Yeah, you read that right, I run for the pain I feel during and afterwards.  There is something sadistically satisfying about the burn in your lungs when you are really pushing yourself.  Also, the soreness the next day: knees, lower back… ankles maybe.  It’s a humbling occurrence that really makes you feel human.  Feeling that pain lets you know that you pushed yourself, I live for it.

I run for “the nod”.
When you are in the middle of a run, passing by another runner (often traveling in the opposite direction) is a special moment.  It’s a simple glance to each other, followed by a slight nod.  No words need be spoken, but in that instant you tell each other “I know how you’re feeling, keep going, don’t stop, push yourself.”.  It’s unlike any other interaction I’ve ever had in athletics or sports.

I run for “natural” music.
When I started running I always had music in.  I thought that if I could distract myself from the feeling of getting tired, I could go longer. Once I got more comfortable and became a more capable runner I experimented without music.  The ambient noises as you run are like an orchestra, especially when you run through forests or by the ocean.  Birds singing, twigs cracking under your feet, waves crashing, it’s all a beautiful song and it changes everyday.


Combining running and nature?? Yes please…

I run because it used to be something I couldn’t do.
Well, at least I thought I couldn’t do it. However, I train hard and work my ass off to keep improving.  I prove my previous self wrong everyday, and show myself that I can do ANYTHING if I work hard and dedicate myself.

In many ways, running is a lifestyle, an obsessive one at that.  It has reshaped my life in so many ways and I love the fact that I can call myself a “runner” and not just “someone who runs to try and be fit”.  Sure that’s part of it, but like I said, there’s so much more…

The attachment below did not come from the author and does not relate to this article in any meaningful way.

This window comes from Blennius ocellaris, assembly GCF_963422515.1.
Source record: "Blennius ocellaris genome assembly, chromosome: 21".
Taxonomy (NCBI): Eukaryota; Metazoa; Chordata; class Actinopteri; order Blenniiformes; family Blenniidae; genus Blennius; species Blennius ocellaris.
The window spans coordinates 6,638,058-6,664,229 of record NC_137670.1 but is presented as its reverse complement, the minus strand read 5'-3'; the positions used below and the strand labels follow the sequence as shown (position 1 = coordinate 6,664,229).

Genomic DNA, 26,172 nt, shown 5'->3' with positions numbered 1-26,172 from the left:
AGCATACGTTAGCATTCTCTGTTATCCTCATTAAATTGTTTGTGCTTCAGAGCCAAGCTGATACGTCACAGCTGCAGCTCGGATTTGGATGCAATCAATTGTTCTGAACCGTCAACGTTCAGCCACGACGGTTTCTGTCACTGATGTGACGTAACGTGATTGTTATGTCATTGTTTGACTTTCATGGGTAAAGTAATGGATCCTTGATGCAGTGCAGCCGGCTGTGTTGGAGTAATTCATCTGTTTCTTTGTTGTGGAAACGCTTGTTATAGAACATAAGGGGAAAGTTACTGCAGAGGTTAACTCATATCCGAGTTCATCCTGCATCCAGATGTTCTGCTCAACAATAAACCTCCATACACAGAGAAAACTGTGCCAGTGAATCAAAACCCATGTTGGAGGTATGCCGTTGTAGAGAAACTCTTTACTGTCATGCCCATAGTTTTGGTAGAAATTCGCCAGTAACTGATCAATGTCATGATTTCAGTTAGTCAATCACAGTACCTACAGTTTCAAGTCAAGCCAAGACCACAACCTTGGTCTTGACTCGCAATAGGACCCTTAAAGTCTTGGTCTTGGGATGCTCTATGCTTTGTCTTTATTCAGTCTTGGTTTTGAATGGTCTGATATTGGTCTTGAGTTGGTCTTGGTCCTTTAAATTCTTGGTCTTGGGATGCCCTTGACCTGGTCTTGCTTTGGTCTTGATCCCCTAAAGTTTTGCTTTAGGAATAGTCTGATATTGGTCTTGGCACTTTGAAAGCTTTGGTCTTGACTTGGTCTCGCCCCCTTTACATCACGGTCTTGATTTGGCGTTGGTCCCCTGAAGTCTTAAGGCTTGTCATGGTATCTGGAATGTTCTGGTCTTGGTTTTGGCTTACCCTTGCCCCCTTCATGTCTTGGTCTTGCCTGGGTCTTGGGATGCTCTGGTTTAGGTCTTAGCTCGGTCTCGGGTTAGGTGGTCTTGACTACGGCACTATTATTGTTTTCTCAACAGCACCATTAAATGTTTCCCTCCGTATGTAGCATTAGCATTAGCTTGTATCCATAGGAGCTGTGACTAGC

This is one addiction I think I’m just going to have to live with, cause there’s no kicking this habit!


Runs to the beach seem to make me go faster…

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I had a teacher in highschool … a Phys. Ed. teacher…. who would always resort to the same one-liner when it came to people not complying with something…

“Life is all about decisions”

Yes, yes it is.  In the years since I first heard her say it, I have thought back on that quote countless times.  It sounds so simple, but means so much.

We make decisions in our lives everyday, some of them are small, like what you want to have for breakfast.  Others are of a much higher magnitude, like moving out of the country, getting married, or even breaking up with someone.  No two decisions are ever the same, with each one having an exponential number of variables causing you to feel the way you do.  The hope is, that as you make more and more decisions, the easier they become.  Having past experiences to draw on often times can lead you to where you want to go.  However, past experiences can also cloud your judgement sometimes, and may prevent you from giving the decision the consideration it might truly warrant.

I live my life with no regrets.  Granted, I have made decisions that when i look back … maybe they weren’t the best.  Be that as it may, I don’t regret them.  The way I look at it, the “me” I am right now, at this very moment, is a product of each and every decision I have ever made in my life.  If I were to go back and change one choice, even something small … who knows what consequences that could have for the present-day me!  I make choices with a combination of head, heart, and past experiences … for better or worse.

A recent conversation with good friends once shed the light on me that whether or not you regret a given decision isn’t really based on the decision itself.  It’s how you deal with a given decision that will determine whether or not you regret it down the road.  That’s why, in my life, I make decisions and whether or not they are “good” or “bad decisions” I stick with them and believe in them.  This way, i can live without regret, and if you can live without regret, you can always be happy with who you are and where you’re at.

Don’t be afraid to jump head first into things if it feels right, and don’t be afraid to cut your losses on other things if that’s what you need to do.  The important thing in life is … whatever you choose … commit to it and don’t look back!

Life may be all about decisions, but it’s how we live with them that is the key.

England sure has taught me a lot so far! 🙂

WIth that, I’d like to thank each and every person who has every read my blog.  This post will likely put me over 1000 views, which even though it may not seem like a lot … it’s more than I ever expected.  I really appreciate those of you who take the time to read what I have to say.